By Jim Shrine

Special To BioWorld Today

Genome Therapeutics Corp. (GTC) said its asthma genetics program with Schering-Plough Corp. is ahead of schedule, and the companies have enlarged the program as well as moved up their time lines.

"Over the past year-and-a-half, going on two years, we built a program from scratch," Peter Lomedico, GTC's vice president of human genetics, told BioWorld Today. "We've made a lot more progress in a defined period of time than we originally planned for. Schering [-Plough] decided it was a real opportunity to increase the size of the program."

Neither GTC, of Waltham, Mass., nor Schering-Plough, of Madison, N.J., has disclosed many specifics on the status of research in the potentially $67 million deal, but progressing faster than the original contract's four-to-six year term is expected to let GTC realize earlier the $22.5 million licensing and research portion of the deal. The collaboration started in December 1997.

GTC achieved at least two collaboration milestones this year, one related to genetic mapping and the other undisclosed. Through its fiscal year ending in August, GTC received $12 million in research funding and milestone payments.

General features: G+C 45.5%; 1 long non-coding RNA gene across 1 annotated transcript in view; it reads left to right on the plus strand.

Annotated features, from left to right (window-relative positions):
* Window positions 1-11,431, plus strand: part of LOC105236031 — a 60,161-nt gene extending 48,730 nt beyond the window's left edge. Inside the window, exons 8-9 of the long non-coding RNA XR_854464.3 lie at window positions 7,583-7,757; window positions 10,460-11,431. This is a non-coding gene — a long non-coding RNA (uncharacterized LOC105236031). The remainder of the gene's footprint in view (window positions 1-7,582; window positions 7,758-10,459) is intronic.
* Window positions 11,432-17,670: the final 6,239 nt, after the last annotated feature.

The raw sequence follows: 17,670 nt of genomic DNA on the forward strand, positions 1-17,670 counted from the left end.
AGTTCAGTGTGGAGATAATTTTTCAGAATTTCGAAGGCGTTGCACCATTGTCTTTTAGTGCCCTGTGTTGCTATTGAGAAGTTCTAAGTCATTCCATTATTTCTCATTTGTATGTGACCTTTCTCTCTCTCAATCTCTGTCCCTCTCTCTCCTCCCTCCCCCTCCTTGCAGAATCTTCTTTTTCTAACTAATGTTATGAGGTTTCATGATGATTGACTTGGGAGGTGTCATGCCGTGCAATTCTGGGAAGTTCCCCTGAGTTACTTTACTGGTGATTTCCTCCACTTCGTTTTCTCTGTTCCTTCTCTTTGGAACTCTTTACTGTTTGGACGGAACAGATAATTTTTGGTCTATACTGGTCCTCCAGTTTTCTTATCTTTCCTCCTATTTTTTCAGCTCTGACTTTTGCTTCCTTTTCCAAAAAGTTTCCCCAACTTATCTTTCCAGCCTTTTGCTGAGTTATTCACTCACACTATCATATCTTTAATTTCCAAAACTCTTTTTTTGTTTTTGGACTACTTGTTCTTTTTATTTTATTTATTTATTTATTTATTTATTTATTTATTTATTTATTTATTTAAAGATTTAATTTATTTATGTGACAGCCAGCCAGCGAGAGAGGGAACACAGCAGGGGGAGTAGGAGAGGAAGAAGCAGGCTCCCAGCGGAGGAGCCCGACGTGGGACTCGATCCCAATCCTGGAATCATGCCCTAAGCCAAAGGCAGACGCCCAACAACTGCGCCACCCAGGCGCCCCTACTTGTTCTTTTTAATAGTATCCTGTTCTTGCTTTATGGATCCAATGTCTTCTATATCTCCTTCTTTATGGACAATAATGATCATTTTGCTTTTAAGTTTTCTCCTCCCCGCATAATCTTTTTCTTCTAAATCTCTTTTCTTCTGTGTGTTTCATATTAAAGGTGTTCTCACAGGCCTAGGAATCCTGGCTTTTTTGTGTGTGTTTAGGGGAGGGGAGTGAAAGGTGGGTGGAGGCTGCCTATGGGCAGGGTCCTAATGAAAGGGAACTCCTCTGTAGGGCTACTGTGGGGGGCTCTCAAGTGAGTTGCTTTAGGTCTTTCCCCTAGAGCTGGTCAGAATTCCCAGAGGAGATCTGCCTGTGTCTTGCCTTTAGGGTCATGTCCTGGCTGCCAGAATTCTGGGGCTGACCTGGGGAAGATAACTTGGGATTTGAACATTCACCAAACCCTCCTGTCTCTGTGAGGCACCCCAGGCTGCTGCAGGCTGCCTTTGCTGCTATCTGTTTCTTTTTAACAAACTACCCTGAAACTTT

The company is using high-throughput positional cloning, genomics sequencing and bioinformatics technologies to identify genes and associated proteins implicated in asthma, a disease the company said will afflict nearly 15 million people in the U.S. this year.

Robert Hennessey, GTC's chairman, president and CEO, said in a prepared statement the companies "have completed accumulation of extensive family resources, collected valuable genetic data and identified chromosomal regions for intensive gene discovery exploration."

GTC and Schering-Plough have two other ongoing collaborations. One, begun in December 1995, pertains to drug-resistant bacteria and is potentially worth $43.5 million, with $20 million guaranteed. The other, a September 1997 deal, focuses on antifungals and is worth up to $33 million. Schering-Plough also is one of five subscribers to GTC's PathoGenome Database.

Lomedico said Schering-Plough "recognizes that using human genetics to get to disease genes, though a bit of a long process and one that takes an investment, can pay off in a big way. The power of human genetics is when you identify a disease gene, the target validation issues are removed. That's a big advantage. You have a lot more confidence when you take a target out of human genetics and move into drug discovery.

"Even though the pace of new deals [in this area] have dropped a little bit, there is still intense interest from pharmaceutical companies in this approach," he added.

The company's stock (NASDAQ:GENE) closed Thursday at $3.75, up $0.625. n